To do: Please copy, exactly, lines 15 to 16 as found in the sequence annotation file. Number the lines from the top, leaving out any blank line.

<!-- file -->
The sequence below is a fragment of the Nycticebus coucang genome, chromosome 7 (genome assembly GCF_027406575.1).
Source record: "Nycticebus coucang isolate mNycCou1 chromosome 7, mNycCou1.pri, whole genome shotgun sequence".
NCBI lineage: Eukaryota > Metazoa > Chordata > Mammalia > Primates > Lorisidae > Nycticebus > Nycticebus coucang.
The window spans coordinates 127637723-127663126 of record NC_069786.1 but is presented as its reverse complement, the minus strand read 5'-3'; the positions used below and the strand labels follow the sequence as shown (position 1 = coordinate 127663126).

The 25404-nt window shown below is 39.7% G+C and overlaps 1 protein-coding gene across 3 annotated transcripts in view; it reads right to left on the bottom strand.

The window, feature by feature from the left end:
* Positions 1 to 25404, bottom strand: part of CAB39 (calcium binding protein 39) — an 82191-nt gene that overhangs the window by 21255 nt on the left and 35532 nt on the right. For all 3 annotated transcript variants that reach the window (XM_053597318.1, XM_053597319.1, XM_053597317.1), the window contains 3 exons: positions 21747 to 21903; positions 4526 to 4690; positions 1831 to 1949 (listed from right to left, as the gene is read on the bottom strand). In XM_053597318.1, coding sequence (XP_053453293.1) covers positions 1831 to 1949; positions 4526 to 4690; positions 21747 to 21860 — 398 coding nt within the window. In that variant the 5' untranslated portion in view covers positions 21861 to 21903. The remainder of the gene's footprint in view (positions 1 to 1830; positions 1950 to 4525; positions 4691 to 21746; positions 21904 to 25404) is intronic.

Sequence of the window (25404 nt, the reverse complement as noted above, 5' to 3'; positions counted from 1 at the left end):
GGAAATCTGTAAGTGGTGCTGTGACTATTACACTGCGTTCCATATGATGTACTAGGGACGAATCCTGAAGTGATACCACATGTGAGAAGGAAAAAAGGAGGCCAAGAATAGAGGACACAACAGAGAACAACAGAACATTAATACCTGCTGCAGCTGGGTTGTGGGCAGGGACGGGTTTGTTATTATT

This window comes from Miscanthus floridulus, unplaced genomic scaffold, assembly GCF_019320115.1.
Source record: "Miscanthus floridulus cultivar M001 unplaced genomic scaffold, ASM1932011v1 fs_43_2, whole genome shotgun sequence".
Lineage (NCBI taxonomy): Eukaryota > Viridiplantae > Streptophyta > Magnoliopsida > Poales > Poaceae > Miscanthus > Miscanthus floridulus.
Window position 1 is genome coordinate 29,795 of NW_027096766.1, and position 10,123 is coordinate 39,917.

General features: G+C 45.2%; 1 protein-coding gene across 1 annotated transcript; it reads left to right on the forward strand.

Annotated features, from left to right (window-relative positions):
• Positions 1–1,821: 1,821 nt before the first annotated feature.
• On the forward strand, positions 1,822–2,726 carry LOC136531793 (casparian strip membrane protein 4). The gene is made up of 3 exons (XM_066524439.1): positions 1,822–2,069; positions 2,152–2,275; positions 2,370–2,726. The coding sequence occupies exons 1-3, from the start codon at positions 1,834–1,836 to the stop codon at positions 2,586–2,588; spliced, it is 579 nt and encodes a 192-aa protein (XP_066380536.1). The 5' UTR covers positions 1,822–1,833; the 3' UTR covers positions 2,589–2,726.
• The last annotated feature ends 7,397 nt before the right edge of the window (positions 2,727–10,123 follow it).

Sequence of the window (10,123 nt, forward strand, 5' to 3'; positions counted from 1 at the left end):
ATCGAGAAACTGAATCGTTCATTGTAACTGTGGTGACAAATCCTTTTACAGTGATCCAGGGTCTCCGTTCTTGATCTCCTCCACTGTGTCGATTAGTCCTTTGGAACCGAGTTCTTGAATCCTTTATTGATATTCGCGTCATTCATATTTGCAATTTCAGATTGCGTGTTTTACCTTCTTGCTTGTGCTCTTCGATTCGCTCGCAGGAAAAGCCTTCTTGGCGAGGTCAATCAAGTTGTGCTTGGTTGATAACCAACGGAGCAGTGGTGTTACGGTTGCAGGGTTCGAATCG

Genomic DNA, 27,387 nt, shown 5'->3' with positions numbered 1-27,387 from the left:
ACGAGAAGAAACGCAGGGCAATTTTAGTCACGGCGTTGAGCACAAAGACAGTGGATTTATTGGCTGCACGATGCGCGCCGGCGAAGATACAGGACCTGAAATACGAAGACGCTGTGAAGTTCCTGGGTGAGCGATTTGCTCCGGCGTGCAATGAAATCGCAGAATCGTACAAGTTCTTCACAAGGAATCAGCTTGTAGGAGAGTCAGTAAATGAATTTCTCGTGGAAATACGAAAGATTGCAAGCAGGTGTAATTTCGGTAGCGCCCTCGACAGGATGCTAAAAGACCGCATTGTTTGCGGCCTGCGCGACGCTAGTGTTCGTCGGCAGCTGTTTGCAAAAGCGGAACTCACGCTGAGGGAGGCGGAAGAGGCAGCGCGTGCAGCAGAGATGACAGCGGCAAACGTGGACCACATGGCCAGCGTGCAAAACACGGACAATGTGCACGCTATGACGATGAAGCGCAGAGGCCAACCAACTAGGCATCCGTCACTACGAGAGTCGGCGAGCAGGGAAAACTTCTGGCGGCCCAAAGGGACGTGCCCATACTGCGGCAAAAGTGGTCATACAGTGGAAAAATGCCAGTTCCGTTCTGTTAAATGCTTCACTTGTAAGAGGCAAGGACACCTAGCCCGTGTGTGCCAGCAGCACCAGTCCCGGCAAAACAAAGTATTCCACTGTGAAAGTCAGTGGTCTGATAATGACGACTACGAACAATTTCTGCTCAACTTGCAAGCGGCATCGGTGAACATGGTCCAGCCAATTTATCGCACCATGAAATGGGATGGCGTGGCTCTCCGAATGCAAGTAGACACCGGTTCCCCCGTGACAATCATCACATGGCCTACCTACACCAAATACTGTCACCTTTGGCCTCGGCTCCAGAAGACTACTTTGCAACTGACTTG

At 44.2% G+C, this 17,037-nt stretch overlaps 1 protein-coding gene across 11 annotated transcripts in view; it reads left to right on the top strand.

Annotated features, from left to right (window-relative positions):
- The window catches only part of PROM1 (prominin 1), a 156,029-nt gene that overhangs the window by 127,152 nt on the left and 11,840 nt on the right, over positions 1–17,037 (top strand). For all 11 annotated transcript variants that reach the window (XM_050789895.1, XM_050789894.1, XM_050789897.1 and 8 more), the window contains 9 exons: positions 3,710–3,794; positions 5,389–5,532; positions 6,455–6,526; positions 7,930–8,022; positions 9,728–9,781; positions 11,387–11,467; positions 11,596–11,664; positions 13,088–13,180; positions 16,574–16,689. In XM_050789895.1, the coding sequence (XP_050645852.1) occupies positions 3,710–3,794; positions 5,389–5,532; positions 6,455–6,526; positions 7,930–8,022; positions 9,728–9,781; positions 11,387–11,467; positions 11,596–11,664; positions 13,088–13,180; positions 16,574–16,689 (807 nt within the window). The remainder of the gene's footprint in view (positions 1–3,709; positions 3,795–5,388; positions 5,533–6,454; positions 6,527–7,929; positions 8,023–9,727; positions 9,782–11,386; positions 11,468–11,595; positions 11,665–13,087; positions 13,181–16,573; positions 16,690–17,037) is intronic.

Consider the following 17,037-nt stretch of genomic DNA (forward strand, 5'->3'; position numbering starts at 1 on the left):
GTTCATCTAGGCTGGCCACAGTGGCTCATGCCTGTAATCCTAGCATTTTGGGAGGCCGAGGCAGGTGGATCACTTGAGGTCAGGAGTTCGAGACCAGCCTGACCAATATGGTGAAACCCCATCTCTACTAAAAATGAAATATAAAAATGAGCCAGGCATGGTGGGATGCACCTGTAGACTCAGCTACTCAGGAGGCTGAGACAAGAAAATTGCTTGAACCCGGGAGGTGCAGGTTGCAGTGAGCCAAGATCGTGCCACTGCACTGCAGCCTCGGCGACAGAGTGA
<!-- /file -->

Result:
Annotated features, from left to right (window-relative positions):
• Positions 1–1,821: 1,821 nt before the first annotated feature.